About Uzbekistan

Samarkand

Samarkand

The region of Samarkand is located in the center of Uzbekistan, near the Zarafshan River basin, and is 16,000 square kilometers. The population includes more than two million people, half of which inhabit the rural areas. The region is divided into 16 administrative districts with Samarkand City in the center, inhabited by 366,000 people.

History. “Precious pearl of the Islamic world” and “face of the ground” were the names given to Samarkand by the poets and historians of the past. Like Tashkent, Samarkand has a 2500-year-old history. The convenient geographical location of Samarkand in the Zarafshan River basin made this city an important crossroads on the great Silk Road.

Samarkand is a popular tourist centers both in Uzbekistan and in Central Asia. Founded in the 1st century b.c., it was originally called Marchanda. Under the rule of Amir Temur, the region prospered. Born in the city of Shakhrisabs, Temur made Samarkand the capital of his great empire which stretched from the Ind River to the Bosfore River.

Registan Square was for many centuries, and remains, the center of Samarkand. Many centuries ago, Small River crossed the square where the first madrassa was constructed. Years passed and the river dried up leaving only the sand in the riverbed. Registan means “the sandy spot.” In the 15th century the first madrassa was founded here. Beginning from that time, all celebrations, festivals, and Sunday bazaars have taken place in Registan square.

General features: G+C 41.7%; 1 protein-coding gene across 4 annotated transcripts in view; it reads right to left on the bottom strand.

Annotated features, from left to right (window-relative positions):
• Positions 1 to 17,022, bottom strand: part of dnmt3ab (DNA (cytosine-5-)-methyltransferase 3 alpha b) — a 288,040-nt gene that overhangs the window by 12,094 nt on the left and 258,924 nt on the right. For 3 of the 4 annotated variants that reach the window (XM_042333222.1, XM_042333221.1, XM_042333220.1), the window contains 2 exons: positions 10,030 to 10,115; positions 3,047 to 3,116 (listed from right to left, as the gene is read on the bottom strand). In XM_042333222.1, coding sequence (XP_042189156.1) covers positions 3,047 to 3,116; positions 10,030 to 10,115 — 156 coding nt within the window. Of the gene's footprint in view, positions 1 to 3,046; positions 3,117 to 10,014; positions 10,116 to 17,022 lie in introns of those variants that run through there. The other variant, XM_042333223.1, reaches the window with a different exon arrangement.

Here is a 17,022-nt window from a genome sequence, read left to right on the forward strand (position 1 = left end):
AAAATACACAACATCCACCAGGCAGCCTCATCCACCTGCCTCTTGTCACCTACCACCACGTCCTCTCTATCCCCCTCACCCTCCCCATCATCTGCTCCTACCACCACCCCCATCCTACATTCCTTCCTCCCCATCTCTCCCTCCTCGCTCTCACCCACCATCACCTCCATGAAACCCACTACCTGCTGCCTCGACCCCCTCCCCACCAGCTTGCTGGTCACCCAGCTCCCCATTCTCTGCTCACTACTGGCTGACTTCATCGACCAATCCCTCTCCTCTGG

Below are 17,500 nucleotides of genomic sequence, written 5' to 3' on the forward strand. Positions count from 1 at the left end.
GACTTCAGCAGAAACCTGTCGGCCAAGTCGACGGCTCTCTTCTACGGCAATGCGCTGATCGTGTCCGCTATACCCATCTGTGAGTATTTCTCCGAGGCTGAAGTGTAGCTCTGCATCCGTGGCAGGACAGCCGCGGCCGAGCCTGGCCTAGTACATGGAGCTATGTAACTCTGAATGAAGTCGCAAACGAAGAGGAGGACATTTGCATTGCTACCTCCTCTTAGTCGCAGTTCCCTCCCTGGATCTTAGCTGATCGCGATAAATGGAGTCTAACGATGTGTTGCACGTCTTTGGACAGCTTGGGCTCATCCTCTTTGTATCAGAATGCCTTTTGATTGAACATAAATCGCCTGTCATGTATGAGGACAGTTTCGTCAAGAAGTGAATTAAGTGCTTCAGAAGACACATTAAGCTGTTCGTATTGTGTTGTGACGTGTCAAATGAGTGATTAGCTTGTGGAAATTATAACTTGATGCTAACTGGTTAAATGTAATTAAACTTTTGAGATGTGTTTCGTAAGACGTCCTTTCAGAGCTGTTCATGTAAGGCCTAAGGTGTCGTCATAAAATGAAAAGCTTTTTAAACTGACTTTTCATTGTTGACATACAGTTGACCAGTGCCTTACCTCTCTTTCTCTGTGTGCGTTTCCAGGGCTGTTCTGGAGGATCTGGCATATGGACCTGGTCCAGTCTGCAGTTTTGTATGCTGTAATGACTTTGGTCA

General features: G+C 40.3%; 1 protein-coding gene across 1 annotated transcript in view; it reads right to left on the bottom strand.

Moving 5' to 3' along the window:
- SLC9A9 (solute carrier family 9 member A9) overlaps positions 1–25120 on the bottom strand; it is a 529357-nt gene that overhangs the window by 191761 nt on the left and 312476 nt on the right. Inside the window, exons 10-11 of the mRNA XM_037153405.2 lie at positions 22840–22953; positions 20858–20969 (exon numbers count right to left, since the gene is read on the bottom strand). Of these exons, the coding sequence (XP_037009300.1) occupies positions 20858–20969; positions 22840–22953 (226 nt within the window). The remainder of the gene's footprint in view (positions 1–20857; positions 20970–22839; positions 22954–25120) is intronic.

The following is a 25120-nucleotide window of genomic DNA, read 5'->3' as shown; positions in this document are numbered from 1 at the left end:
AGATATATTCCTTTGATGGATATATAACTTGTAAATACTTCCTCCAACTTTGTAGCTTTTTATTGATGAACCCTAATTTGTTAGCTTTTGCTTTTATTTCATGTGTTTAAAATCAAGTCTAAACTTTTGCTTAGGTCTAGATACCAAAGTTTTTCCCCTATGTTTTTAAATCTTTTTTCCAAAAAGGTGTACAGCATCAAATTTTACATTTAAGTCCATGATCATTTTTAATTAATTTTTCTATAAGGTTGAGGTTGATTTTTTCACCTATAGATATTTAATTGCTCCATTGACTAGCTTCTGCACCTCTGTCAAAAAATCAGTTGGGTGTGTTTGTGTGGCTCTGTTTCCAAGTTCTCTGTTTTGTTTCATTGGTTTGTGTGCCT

There are a number of mausoleums and mosques in Samarkand that were built by Amir Temur. The Shakhi-Zinda Mausoleum was built in the 14th and 15th centuries under Temur's rule and is the burial place of most of his female relatives. The Gur-Emir Mausoleum was constructed by Temur's order to honor his dearly loved grandson, Mukhammad Sultan, who died prematurely. The Juma Mosque built in 1399 in honour of Amir Temur's wife, Bibi Khanum, is one of the most magnificent buildings in Samarkand.

Culture. Many tourists visit Samarkand to pay homage to the relics and sacred places of the Islamic world. One can visit the grave of Saint Kusam ibn-Abbas, a place that during the middle age, when visited was regarded equal to a Hadj to Mecca. Samarkand with its unique historical and architectural monuments, age-old national traditions and holidays and secrets of Asian cuisine awaits guests to this experience of time long gone.